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Gallery 7: Holocaust, 1939–1944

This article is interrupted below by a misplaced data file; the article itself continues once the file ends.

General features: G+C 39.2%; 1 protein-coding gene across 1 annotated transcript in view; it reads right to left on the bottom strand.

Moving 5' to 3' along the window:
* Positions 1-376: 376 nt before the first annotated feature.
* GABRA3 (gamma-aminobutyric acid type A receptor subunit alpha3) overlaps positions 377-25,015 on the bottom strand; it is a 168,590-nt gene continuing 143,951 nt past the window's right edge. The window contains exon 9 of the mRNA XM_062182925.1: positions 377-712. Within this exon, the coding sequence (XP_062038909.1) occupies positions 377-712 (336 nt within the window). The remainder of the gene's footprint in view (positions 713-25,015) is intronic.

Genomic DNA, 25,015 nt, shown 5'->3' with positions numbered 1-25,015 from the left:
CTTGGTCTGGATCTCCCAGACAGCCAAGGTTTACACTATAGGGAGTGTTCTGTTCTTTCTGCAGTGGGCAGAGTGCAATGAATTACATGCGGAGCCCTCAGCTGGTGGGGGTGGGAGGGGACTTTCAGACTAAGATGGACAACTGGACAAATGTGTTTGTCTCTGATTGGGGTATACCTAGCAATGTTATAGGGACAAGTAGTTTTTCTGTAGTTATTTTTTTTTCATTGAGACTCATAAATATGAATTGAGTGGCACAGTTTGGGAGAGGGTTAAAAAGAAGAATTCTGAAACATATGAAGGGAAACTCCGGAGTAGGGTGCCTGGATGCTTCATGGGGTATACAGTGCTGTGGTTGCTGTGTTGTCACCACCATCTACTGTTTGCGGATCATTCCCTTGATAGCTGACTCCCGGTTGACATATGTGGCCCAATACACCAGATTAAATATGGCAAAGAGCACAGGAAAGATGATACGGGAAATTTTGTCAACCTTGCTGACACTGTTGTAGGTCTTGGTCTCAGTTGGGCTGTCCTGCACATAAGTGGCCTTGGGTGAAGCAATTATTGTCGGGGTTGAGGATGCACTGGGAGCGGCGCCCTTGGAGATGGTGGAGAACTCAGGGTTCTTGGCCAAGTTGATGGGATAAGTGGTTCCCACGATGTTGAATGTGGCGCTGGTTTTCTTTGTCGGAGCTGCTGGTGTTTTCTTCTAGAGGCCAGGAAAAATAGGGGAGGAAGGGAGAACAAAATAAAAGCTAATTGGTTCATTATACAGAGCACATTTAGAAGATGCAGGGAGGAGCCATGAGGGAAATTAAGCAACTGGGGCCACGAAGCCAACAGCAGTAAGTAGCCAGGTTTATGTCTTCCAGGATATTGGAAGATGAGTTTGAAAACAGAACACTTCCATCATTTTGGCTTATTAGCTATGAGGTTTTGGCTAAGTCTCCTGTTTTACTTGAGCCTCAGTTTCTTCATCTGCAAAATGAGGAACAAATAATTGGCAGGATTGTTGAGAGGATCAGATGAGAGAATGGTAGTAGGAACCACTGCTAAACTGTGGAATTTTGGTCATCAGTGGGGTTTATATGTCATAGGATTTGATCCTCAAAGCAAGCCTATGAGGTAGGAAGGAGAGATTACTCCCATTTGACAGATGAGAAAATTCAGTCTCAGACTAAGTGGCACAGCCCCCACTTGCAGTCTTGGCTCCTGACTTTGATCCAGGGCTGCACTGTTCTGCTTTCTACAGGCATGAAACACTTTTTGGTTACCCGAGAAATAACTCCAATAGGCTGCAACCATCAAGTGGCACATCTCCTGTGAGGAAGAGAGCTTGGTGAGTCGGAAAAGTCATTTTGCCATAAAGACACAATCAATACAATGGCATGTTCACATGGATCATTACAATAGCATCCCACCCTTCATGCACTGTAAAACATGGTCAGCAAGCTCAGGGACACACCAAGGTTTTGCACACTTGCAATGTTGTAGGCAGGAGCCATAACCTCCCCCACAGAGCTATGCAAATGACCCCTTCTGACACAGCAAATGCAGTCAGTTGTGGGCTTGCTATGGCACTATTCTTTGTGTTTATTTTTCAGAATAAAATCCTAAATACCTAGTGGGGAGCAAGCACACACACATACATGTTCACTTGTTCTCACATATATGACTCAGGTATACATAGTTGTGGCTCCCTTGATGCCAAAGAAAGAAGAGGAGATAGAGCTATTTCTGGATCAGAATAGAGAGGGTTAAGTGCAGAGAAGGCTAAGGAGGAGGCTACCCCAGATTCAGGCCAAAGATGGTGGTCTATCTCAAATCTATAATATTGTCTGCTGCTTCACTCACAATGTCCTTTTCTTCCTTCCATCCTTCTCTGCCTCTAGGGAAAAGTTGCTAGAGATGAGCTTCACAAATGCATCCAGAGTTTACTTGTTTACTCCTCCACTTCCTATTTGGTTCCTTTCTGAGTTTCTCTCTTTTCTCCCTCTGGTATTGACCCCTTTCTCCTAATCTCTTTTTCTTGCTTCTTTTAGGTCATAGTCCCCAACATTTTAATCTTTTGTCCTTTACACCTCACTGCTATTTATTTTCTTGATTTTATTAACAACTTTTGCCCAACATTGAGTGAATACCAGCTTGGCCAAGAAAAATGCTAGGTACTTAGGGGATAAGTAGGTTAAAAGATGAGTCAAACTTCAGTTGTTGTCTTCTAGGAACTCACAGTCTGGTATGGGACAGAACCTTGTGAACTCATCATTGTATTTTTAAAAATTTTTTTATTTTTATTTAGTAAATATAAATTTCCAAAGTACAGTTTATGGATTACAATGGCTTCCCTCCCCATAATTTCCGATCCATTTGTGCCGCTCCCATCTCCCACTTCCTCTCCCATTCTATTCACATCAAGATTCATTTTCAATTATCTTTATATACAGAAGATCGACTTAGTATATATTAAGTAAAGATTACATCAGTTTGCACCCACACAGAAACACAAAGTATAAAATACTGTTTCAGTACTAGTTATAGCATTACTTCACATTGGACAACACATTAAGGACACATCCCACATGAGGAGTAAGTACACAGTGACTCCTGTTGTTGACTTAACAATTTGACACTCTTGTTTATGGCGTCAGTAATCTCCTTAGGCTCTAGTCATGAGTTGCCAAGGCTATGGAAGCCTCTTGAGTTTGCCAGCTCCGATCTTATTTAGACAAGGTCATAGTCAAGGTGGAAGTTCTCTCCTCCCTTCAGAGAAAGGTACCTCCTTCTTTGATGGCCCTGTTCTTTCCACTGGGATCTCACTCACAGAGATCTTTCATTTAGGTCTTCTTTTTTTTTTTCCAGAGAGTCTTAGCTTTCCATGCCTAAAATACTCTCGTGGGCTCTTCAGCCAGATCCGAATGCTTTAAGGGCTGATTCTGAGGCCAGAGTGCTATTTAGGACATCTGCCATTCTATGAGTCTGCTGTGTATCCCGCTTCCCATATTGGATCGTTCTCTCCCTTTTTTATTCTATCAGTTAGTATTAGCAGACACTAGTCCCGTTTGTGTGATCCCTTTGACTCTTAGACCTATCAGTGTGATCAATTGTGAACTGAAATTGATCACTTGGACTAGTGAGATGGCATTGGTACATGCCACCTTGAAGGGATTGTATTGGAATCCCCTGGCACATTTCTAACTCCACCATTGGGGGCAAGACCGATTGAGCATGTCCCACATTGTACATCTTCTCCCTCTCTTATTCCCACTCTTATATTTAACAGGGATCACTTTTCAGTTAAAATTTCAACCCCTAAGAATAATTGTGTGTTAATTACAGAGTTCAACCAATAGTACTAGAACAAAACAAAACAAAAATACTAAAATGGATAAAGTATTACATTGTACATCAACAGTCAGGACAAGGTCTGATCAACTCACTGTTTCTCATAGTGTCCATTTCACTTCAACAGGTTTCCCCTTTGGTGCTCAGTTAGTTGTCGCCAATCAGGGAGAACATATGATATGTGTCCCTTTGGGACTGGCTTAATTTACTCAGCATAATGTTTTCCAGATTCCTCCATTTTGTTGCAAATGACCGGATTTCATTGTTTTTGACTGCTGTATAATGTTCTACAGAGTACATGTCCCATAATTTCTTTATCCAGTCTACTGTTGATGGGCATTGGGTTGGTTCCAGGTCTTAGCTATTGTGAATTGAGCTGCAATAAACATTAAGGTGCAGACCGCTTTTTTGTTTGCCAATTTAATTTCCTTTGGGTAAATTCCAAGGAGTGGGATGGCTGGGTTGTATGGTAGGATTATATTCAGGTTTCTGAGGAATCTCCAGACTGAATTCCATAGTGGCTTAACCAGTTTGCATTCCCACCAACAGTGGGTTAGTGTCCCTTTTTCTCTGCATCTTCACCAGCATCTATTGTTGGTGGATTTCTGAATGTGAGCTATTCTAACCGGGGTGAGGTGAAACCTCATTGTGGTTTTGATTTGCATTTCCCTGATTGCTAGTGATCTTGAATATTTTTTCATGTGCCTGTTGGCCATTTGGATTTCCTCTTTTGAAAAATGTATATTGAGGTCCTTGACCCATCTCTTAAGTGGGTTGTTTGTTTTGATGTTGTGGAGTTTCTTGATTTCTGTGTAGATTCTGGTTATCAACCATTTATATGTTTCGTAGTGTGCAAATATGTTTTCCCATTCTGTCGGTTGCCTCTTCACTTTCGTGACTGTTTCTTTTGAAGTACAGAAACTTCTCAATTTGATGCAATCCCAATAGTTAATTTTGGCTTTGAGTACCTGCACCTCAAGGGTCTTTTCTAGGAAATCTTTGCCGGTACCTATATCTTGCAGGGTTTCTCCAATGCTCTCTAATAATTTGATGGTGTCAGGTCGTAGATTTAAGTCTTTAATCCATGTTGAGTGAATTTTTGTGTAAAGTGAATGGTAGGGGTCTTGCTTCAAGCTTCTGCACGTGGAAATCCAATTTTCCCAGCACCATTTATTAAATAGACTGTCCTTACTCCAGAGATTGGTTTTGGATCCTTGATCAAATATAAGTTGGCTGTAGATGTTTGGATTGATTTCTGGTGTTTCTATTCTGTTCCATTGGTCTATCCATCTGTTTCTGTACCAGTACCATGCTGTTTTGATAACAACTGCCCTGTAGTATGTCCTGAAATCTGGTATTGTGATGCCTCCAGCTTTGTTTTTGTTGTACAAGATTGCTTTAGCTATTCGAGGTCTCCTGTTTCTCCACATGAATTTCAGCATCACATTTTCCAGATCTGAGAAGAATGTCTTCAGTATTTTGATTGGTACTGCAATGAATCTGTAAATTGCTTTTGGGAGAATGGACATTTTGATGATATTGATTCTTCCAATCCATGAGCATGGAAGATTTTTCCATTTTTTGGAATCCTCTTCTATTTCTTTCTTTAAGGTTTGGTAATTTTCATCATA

On 22 November 1940, Emanuel Ringelblum, a historian and social activist, established an underground archive, Oyneg Shabes (Joy of Sabbath), in the Warsaw ghetto. Risking their lives, the team collected every shred of evidence, from official German notices and to ration tickets and diaries, in an effort to “provide an all-encompassing picture … of what the Jewish population experienced, thought, and suffered.” Ringelblum wrote these words in his diary at the end of January 1943. Excerpts from his diary, in YiddishYiddishthe historic Jewish vernacular of Ashkenazi Jews, a fusion of German dialects, Hebrew and Aramaic, and Judeo-Romance and Slavic languages. The beginnings of Yiddish are in the Rhineland in the Middle Ages. About 13 million people spoke Yiddish before the Second World War., appear vis-à-vis quotations from Adam Czerniaków diary, in Polish. Czerniaków was head of the Judenrat.